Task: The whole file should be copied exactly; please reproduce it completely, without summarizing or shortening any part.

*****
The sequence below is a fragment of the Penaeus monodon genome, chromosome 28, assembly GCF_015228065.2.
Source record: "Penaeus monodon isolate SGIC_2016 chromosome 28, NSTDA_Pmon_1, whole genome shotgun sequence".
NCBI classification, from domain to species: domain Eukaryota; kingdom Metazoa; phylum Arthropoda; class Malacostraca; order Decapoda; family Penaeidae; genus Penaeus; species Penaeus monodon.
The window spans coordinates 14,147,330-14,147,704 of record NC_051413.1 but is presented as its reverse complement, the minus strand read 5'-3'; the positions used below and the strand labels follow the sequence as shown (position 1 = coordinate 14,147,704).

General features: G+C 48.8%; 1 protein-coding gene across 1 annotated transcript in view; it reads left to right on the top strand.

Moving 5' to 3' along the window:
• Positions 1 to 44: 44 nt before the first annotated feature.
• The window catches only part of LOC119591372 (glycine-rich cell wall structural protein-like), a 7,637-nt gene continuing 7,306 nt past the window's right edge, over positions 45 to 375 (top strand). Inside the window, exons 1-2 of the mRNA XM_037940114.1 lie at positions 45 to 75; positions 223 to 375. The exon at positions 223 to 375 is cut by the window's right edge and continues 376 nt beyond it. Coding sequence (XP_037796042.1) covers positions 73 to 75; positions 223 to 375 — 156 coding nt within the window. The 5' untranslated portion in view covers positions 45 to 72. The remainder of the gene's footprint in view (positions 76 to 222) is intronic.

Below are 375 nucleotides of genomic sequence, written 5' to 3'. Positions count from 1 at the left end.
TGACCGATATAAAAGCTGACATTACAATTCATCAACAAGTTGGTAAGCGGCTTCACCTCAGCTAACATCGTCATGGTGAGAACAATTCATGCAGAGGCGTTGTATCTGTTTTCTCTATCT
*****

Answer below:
The sequence below is a fragment of the Penaeus monodon genome, chromosome 28, assembly GCF_015228065.2.
Source record: "Penaeus monodon isolate SGIC_2016 chromosome 28, NSTDA_Pmon_1, whole genome shotgun sequence".
NCBI classification, from domain to species: domain Eukaryota; kingdom Metazoa; phylum Arthropoda; class Malacostraca; order Decapoda; family Penaeidae; genus Penaeus; species Penaeus monodon.
The window spans coordinates 14,147,330-14,147,704 of record NC_051413.1 but is presented as its reverse complement, the minus strand read 5'-3'; the positions used below and the strand labels follow the sequence as shown (position 1 = coordinate 14,147,704).

General features: G+C 48.8%; 1 protein-coding gene across 1 annotated transcript in view; it reads left to right on the top strand.

Moving 5' to 3' along the window:
• Positions 1 to 44: 44 nt before the first annotated feature.
• The window catches only part of LOC119591372 (glycine-rich cell wall structural protein-like), a 7,637-nt gene continuing 7,306 nt past the window's right edge, over positions 45 to 375 (top strand). Inside the window, exons 1-2 of the mRNA XM_037940114.1 lie at positions 45 to 75; positions 223 to 375. The exon at positions 223 to 375 is cut by the window's right edge and continues 376 nt beyond it. Coding sequence (XP_037796042.1) covers positions 73 to 75; positions 223 to 375 — 156 coding nt within the window. The 5' untranslated portion in view covers positions 45 to 72. The remainder of the gene's footprint in view (positions 76 to 222) is intronic.

Below are 375 nucleotides of genomic sequence, written 5' to 3'. Positions count from 1 at the left end.
TGACCGATATAAAAGCTGACATTACAATTCATCAACAAGTTGGTAAGCGGCTTCACCTCAGCTAACATCGTCATGGTGAGAACAATTCATGCAGAGGCGTTGTATCTGTTTTCTCTATCT